You might be wondering why I would tell this story when I am promoting myself as a practitioner for your child or a consultant for you or your staff. To be honest, to this day I still cringe and think back to the many nights I questioned if I could be an educator, had serious doubts about my decision to become one and worried about the damage I might be causing to those I was meant to help. I tell my story because, sometimes, we need a guide in our learning to uncover hidden potential or to realign and realize our goals.
Though I faced challenges initially, I resolved to learn all I could about literacy instruction and was fortunate to have met my first mentor, or guide, who helped me navigate some of the complexities. She pointed me in the direction of professional books which I voraciously read and was a sounding board for my many questions and wonderings. Her guidance set me on my own pathway toward literacy learning growth.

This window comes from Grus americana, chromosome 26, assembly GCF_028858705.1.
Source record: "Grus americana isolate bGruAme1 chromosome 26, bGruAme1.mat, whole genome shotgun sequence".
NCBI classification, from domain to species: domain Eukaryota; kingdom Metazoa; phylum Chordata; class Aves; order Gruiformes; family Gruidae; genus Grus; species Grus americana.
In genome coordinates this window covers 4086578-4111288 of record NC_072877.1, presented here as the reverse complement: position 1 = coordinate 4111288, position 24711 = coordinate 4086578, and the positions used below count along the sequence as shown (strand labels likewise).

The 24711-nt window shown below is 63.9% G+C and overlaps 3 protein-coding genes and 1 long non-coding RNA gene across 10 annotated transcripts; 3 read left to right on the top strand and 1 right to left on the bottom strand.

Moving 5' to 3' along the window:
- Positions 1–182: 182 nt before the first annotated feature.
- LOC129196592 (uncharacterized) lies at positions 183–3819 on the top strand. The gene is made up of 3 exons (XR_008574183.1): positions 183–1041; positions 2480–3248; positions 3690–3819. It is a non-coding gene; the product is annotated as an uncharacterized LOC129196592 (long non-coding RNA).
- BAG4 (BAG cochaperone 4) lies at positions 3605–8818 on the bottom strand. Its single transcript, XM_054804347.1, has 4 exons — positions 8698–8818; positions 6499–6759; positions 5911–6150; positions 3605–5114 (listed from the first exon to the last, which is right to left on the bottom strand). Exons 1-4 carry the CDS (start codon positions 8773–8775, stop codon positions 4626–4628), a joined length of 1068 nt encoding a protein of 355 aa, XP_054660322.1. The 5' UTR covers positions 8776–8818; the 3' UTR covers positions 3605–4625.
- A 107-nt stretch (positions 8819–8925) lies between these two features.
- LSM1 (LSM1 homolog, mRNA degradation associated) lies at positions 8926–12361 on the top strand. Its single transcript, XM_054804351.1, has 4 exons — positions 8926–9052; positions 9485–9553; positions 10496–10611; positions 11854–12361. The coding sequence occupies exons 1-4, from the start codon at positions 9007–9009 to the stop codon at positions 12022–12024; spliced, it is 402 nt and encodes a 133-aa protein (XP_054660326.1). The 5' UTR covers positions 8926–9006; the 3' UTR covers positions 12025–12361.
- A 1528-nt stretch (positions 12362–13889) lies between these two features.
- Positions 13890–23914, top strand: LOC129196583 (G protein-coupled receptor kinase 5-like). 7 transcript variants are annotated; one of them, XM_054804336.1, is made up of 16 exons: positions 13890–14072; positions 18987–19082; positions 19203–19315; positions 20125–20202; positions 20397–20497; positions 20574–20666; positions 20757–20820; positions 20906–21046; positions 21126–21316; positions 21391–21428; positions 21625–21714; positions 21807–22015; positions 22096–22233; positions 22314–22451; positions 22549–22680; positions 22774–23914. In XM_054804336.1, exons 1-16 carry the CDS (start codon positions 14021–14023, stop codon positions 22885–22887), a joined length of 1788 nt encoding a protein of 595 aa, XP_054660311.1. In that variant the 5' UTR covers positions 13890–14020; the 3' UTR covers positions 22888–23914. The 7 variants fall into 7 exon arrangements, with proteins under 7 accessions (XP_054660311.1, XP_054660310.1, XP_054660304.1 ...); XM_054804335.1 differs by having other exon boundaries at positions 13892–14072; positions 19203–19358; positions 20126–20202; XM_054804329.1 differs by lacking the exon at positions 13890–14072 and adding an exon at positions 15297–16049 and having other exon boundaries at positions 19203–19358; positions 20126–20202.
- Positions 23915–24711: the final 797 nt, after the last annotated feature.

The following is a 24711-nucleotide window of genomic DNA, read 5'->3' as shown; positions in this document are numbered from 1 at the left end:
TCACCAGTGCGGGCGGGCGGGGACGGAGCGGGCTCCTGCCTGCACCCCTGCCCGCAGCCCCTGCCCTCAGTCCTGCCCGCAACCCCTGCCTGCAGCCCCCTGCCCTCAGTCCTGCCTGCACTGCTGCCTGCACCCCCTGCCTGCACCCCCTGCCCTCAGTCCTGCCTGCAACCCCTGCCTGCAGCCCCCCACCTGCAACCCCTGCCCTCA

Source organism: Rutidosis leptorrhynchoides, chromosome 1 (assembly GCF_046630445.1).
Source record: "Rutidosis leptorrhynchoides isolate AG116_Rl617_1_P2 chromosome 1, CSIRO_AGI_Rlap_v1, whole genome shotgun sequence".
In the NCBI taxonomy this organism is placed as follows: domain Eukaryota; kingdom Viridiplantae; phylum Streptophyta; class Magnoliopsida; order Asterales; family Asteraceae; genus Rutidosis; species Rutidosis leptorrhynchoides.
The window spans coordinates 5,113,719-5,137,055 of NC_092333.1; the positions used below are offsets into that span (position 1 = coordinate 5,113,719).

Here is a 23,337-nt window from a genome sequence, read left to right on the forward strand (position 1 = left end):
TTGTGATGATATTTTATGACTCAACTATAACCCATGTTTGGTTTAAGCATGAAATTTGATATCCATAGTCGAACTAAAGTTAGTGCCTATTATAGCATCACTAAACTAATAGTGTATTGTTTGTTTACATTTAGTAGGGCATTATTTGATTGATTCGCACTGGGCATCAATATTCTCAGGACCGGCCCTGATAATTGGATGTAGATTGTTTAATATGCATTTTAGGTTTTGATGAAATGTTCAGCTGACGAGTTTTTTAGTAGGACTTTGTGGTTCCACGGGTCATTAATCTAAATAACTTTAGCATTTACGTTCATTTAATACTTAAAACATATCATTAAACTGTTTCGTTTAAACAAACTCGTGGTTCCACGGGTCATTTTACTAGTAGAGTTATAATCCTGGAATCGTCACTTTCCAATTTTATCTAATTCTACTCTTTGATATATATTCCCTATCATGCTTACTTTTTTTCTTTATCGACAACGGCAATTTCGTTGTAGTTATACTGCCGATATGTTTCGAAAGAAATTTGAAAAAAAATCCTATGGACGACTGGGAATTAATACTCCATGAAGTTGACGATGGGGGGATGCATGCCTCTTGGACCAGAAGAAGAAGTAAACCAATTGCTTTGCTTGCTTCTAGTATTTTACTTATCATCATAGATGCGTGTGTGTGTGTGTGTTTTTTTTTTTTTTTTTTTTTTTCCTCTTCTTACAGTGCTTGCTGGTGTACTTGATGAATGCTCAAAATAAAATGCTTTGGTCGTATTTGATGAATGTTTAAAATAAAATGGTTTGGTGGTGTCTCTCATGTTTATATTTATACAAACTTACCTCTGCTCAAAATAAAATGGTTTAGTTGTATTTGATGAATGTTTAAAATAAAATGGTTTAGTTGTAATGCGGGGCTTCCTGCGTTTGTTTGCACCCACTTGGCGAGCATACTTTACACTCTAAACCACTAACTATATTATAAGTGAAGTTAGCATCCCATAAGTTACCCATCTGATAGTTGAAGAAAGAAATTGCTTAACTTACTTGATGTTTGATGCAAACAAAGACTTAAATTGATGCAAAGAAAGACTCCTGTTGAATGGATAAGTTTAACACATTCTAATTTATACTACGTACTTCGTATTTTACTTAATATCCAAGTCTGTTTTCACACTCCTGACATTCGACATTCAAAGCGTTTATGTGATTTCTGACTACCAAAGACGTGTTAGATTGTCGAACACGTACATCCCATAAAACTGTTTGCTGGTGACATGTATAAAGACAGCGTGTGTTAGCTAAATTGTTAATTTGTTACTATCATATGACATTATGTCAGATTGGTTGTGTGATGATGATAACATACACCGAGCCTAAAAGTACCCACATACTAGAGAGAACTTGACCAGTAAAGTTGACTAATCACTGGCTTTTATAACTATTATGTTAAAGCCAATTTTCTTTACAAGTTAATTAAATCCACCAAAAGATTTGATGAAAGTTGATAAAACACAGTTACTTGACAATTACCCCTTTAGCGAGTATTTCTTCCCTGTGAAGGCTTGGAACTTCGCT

In 2008, I was grateful to be hired as a first grade teacher in another school district after I had dedicated myself to this learning. The school became a seven year home for me and also allowed for a metamorphosis in my teaching. In being a part of this critical, foundational year, I was able to observe how very unique and varied young learners really are, no two are alike. I was fascinated with understanding how some children seemingly learned to read effortlessly, like the flip of a switch, while others continued to face challenges when wiring the same circuits, despite what would be considered good teaching. It was during these years that I returned to the cocoon of higher education to specialize in early literacy and a whole new teacher emerged. I learned how children and their brains develop in reading and how to collect more meaningful data to drive my instruction which also provided deeper insight into my learners. I recognized ways I could leverage individualized instruction within the context of the whole class setting to maximize learning. I built the capacity to finally start putting those complicated pieces of the literacy puzzle together so that my young readers could progress and flourish.